Whirr rolls into town on Sunday the 11th and plays at the DC9
Ceremony graces the stage at the Rock'n'Roll Hotel on Monday, August 12th. Rock your week off right.

Sunday, August 4, 2013

America Hearts - Teen Girl Scientist Monthly - The Mean Season - Jackpot Tiger -- Black Cat - Aug 3 2013

Jackpot Tiger - The guitarist finishes up on his deep scanning of the horizon with his hand over his eyes as if longing for the first signs of land after a long trans-Atlantic voyage. But no, just a crowd of 50 or so scattered about the large space on the big stage of the Black Cat. And, of course, their voyage was the van ride from Brooklyn. They instantly lay out some agreeable enough power pop with well thought out harmonies among all four members. They have some male-female lead vocal trade-offs and some snaky guitar runs that add a bit of light post-punk/Talking Heads sort of moves. They do a ballad that reminds me a bit of the Pixies with throbbing bass and interesting cutting moves by the lead guitar. Good fun set as the crowd continues to fill in from a rain soaked night.

The Mean Season - I have enjoyed this local trio in the past and they did nothing to convince me otherwise tonight. They have a female vocalist who handles a bit of percussion with two guys who play combinations of guitars and drums which create a diverse set of sounds that some how come together. One guitar has deep fuzz groove established while the other one is a bit spacier. The vocals are clean and expressive in a Natalie Merchant sort of way, but the music is more dynamic in a quiet atmospheric way. Interesting stuff here, and well worth a listen the next time they give you a chance.

Teen Girl Scientist Monthly - The crowd has doubled by now and crowds up front giving plenty of intimacy for this well named New York City collective. They have a highly energetic brand of power pop with a refined hard edge to it in the manner of the Rezillos. They are not as punk as that with one power-chord guitar at work here and two keyboardists going at it nearly full-time. Good Male and Female lead vocals with both alternating moments and harmonies in balance. The rhythm section cooks along to ensure that the pace is kept up from everybody, which makes for a fun rocking and dance-oriented set (were this a dancing city). I saw this band at the Velvet Lounge last time around and they look like they are building a fan base, and with their energy and personality, they should continue to do well. And even if I did not like their music, they would get loads of extra credit points for their name.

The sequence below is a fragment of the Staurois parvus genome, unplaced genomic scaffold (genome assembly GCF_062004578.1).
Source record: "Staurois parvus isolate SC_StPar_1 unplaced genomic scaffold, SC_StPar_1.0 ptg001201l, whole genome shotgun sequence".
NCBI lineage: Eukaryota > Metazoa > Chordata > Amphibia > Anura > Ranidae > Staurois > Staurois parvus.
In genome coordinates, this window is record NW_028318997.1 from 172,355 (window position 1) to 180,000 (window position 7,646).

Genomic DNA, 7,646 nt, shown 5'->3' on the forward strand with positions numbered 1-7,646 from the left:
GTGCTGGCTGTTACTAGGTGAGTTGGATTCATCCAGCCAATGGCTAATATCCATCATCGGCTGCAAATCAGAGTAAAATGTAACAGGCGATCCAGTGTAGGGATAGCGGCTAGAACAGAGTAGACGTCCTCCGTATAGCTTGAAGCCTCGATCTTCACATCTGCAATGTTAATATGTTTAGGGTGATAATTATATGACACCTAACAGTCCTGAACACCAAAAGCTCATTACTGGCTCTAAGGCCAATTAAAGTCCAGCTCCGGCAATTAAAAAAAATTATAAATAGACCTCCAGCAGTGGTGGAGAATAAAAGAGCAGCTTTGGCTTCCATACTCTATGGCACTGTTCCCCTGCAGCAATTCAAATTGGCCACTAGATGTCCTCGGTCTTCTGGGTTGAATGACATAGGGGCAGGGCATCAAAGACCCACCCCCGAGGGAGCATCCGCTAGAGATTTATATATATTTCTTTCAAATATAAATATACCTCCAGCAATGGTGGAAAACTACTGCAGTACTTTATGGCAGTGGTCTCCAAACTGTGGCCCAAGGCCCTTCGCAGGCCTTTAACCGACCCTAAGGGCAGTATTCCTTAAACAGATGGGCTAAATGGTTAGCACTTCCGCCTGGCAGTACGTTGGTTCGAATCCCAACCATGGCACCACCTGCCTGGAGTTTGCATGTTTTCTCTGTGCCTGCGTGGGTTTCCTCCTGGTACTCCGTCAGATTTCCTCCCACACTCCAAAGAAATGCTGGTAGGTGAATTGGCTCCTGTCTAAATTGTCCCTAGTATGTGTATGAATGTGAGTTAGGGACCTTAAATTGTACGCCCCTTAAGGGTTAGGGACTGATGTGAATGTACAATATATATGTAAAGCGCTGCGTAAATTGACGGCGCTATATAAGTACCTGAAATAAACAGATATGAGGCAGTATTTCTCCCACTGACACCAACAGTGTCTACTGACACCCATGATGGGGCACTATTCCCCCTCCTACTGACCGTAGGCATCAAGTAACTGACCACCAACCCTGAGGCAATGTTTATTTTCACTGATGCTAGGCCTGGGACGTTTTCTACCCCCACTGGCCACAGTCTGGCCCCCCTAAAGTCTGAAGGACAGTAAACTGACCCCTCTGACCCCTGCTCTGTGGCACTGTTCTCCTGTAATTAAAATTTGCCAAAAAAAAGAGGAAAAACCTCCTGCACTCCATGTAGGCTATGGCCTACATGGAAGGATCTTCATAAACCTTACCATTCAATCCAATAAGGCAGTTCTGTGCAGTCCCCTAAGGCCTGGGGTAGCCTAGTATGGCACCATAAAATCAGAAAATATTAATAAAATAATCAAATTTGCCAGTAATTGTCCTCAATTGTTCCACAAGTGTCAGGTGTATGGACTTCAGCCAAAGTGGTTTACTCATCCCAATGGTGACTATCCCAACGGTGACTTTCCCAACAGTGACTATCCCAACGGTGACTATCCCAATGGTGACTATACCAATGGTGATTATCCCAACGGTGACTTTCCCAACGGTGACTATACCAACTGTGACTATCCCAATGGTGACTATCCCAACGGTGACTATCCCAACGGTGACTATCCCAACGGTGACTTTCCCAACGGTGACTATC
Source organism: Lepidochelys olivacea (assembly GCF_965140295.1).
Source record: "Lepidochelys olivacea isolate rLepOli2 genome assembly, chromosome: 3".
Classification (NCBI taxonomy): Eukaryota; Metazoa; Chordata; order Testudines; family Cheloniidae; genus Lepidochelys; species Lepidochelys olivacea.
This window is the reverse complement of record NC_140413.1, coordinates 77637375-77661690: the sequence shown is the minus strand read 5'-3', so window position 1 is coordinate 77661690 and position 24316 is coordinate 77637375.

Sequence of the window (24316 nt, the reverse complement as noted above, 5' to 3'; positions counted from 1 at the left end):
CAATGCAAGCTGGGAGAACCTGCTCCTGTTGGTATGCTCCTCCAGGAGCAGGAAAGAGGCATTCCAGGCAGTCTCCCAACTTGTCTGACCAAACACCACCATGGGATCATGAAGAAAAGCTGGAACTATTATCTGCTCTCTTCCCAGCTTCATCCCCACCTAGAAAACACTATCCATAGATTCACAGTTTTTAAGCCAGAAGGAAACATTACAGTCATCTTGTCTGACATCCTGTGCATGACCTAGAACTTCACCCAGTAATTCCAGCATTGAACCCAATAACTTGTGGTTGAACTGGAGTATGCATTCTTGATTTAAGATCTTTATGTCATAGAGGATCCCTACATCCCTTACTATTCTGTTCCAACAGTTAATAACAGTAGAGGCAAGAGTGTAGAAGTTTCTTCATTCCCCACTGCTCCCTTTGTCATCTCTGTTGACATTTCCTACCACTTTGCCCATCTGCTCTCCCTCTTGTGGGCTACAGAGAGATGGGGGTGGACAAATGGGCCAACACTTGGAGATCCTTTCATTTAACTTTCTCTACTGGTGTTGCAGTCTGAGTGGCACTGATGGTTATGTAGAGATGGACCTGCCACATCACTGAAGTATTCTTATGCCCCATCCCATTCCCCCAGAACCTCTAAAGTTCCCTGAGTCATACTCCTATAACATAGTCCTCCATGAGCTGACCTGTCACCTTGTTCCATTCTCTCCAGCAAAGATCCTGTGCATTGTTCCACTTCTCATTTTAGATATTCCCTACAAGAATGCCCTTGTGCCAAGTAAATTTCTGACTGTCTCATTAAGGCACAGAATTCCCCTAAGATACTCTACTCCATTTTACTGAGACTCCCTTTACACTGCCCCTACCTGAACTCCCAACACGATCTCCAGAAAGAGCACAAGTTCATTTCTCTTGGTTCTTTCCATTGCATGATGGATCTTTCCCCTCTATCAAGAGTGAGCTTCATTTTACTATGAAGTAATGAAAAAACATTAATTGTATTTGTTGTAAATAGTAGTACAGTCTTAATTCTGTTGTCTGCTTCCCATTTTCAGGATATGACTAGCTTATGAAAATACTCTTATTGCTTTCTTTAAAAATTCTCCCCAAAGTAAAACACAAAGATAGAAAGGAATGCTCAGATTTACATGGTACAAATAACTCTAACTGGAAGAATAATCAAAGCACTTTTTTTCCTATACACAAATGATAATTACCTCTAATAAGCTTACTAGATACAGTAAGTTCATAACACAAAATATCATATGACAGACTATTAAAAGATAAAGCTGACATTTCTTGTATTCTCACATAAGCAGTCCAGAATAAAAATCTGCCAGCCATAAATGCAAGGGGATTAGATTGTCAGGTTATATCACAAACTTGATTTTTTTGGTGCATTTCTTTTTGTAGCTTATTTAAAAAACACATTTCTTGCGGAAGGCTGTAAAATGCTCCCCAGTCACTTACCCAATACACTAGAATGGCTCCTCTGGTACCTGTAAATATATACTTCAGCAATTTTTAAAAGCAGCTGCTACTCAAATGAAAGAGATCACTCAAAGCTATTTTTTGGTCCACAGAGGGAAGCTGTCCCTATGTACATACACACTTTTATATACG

America Hearts - First time around for me seeing this local twin-guitar quartet with female vocals on top of the pop-rock stew. I wish conditions were more ideal for an assessment as I have been up for 20 hours now and I am not sure even a Led Zeppelin reunion could keep me going much longer. I was still able to appreciate this band's very basic by the numbers approach to pop music with a rock foundation that reminded me a bit of a milder Alley Cats... or perhaps Motels? Pearl Harbor? I don't quite remember all those bands' sound, but America Hearts does seem to fit well in this grouping. I will need another show to dig in deeper to their songs, but there is enough appeal here and desire for me to come back with a fresher listen. The crowd was enjoying the band, as they had enjoyed all of them thus far, so this was a good finish of a night of bands who are working to make names of themselves and proving that there are valid reasons behind this desire.

Quote of the Night: Recent quote from Swedish soccer star Zlatan Ibrahimovich when asked what he had bought his wife for her birthday.... "Nothing, she already has Zlatan."

Thursday, August 1, 2013

All Star Jam Session for Mali with Vieux Farka Toure -- Liv - Jul 31 2013